Twain - IBM PS/1 Black Edition

Twain New Front Twain Old Front Twain New Rear Twain Old Rear Twain New Side

Early in 2008 I was mulling over the idea of upgrading my aging PC when a project fell into my lap. A work colleague had upgraded the PC of a small manufacturing firm. They had been using the same machine for CAD work since they had bought it in 1993. It had served them very well but after fifteen years was showing it's age. So my colleague bought it back one day, a deal was done and it was now mine.

The PC was an IBM PS/1 Tower, presumably a 2168 series which are the only ones which came in tower form. The case was clearly very well designed, with a strong handle to carry it with (perfect for lugging around the office... or to a LAN party!), and the underside even has a cutout so they can be stacked. I have to confess that I didn't actually take an inventory of the former contents, just gutted it, although I believe it was running a 486 at 25Mhz with roughly 8MB RAM.

I had immediately fallen in love with it's simple industrial design, not knowing at the time it was designed by Richard Sapper who also designed the Thinkpads for IBM. I'm now lusting after a Tizio lamp for my desk which was also designed by Richard Sapper but alas at 160 for the micro version and 230 for the standard size it's a little racy.

I had read somewhere that the machines only came in beige, apparently something to do with German office regulations. I felt it was time to remedy that!

The case had it's manufacture date printed on the inside - May 2003 making it AT form factor, getting an mATX motherboard in there was going to be a challenge, but I got out my drill, my dremel and went to work. I had to drill off the back plate, which was spot-welded on, because the entire plate was utterly different to an ATX layout. So off that came. I then picked up a Cooler Master Elite 340 mATX case for 25.00 from which to build my new case.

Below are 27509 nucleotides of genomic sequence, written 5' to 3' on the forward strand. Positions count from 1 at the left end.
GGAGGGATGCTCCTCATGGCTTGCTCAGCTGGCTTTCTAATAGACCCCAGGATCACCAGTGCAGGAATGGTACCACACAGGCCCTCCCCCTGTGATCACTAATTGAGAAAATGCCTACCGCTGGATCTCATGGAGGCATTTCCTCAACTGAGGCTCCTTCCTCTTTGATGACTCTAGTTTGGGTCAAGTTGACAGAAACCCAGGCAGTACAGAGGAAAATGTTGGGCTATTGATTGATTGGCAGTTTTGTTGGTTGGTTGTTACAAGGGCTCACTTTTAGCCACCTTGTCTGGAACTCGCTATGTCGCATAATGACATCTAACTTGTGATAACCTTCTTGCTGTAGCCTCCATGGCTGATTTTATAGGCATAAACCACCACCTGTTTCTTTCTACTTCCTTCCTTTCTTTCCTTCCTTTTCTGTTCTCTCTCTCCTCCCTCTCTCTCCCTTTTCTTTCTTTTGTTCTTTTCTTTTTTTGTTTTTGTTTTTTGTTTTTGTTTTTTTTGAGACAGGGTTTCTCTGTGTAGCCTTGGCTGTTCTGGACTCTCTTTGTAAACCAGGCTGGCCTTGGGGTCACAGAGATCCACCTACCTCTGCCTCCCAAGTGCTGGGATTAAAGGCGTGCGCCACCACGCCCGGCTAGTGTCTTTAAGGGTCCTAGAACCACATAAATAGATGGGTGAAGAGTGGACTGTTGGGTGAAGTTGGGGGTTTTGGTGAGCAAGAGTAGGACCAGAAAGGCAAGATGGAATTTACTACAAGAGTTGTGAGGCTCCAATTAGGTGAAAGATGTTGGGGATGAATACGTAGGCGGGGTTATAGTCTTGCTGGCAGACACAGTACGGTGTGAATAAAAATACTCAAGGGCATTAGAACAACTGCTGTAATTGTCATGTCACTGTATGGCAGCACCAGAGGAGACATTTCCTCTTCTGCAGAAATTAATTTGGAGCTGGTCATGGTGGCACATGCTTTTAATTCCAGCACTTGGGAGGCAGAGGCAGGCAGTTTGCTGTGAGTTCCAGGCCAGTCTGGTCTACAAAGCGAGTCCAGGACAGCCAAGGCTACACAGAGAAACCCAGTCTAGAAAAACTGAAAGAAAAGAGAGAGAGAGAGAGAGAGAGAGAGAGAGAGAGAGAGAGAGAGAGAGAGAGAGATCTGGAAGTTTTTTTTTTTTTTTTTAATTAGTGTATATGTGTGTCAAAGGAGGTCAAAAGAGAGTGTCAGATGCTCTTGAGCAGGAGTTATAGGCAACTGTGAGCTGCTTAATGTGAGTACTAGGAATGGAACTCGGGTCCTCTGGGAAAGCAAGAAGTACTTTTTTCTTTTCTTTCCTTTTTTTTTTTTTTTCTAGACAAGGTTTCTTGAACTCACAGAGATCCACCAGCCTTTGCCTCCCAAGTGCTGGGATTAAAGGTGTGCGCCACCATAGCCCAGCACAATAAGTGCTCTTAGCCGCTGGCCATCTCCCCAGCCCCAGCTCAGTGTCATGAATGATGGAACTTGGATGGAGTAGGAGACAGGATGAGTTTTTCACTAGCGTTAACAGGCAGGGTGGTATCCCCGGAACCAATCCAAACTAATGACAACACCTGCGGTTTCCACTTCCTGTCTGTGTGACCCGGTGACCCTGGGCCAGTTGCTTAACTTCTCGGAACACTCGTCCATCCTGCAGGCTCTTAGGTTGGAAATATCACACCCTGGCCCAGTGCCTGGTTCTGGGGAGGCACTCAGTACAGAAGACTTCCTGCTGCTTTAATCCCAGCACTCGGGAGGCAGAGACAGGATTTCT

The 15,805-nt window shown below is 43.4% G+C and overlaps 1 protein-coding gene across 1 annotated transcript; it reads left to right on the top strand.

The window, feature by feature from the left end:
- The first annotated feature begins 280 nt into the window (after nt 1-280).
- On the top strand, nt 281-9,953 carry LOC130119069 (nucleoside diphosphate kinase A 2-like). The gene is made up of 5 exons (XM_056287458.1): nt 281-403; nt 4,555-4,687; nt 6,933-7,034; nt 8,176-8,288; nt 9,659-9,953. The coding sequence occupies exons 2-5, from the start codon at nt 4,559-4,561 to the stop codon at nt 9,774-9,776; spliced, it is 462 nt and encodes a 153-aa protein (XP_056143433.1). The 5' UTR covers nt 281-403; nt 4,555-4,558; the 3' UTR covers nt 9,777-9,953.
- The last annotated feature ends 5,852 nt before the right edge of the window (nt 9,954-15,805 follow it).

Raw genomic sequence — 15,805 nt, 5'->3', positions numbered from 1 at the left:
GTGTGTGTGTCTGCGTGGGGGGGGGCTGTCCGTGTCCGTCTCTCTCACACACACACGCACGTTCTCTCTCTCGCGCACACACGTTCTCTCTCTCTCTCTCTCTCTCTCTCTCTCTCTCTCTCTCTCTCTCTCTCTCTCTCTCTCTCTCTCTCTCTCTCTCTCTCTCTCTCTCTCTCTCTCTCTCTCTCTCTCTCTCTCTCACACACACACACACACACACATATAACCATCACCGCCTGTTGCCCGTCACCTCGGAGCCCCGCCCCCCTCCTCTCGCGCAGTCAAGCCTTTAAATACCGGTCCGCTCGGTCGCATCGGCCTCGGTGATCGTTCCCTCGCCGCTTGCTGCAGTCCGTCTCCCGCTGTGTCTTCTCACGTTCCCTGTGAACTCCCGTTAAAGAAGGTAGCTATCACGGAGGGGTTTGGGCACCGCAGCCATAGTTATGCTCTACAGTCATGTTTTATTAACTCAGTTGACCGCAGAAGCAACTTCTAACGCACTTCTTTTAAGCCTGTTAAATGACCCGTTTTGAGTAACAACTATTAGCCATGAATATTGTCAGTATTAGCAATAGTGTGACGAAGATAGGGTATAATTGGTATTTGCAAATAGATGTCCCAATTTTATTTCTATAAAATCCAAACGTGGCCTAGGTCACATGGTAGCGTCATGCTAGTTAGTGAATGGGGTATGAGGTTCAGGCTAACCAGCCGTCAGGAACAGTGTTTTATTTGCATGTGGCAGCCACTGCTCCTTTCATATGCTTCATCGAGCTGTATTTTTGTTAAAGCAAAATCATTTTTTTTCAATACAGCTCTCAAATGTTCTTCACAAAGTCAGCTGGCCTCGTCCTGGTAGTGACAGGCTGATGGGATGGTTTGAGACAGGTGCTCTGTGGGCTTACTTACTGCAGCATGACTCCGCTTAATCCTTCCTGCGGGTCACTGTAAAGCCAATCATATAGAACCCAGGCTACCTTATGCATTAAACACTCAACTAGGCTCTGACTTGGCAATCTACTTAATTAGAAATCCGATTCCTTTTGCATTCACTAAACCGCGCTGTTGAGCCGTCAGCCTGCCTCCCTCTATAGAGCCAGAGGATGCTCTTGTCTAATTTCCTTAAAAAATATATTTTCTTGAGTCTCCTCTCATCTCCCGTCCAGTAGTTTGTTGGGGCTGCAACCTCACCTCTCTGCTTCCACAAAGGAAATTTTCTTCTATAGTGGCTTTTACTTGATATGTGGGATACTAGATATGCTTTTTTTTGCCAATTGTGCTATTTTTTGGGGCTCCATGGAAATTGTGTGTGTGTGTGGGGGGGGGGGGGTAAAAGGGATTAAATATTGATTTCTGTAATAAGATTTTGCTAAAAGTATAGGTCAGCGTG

I used the back plate from the CM case and rivetted it to the PS/1 case, and also used the cross-bar from the CM case to strengthen the new back plate. I then had to cut off some bits from the internal chassis of the PS/1 (for example the HDD used to mount where the PSU needed to be now) I then proceeded leave the project alone until I found some hardware to match the new case's awsomeness. I was pretty much convinced it would be Intel, possibly the shiny new Core i7 stuff, but then the Phenom II was released and it appeared to be just what I needed - nice and cheap with good performance. I combined that with an okay AM2+ DDR2 motherboard with the possible intention of upgrading to AM3 DDR3 if it seemed like a good idea in the future.

I planned on installing Debian on it, and figured I might as well go for 64bit so also picked up 4GB of DDR2 RAM. I used the motherboard tray from the CM case and mounted it (loosely) in the case. It fit! Hurrah! I used the original LEDs and button (although I had to modify the switch as it went directly to the PSU). In the meantime I had spray painted (not very well) the case black, with some blue features, and the power switch red - very Thinkpad-esque I think. I would like to think Mr. Sapper would approve ;).

Once it was all done I grabbed my Debian Squeeze netinst CD and ran the install, and now have a very nice, fast, pretty workstation! The install went fine - all the hardware was detected first time. I then did an Rsync to get my stuff from my old PC, and Robert's your father's brother. I'm using Gnome now and although it's taking a little getting used to, I'm starting to see the light and even like it (this was still written in vim mind ;) ).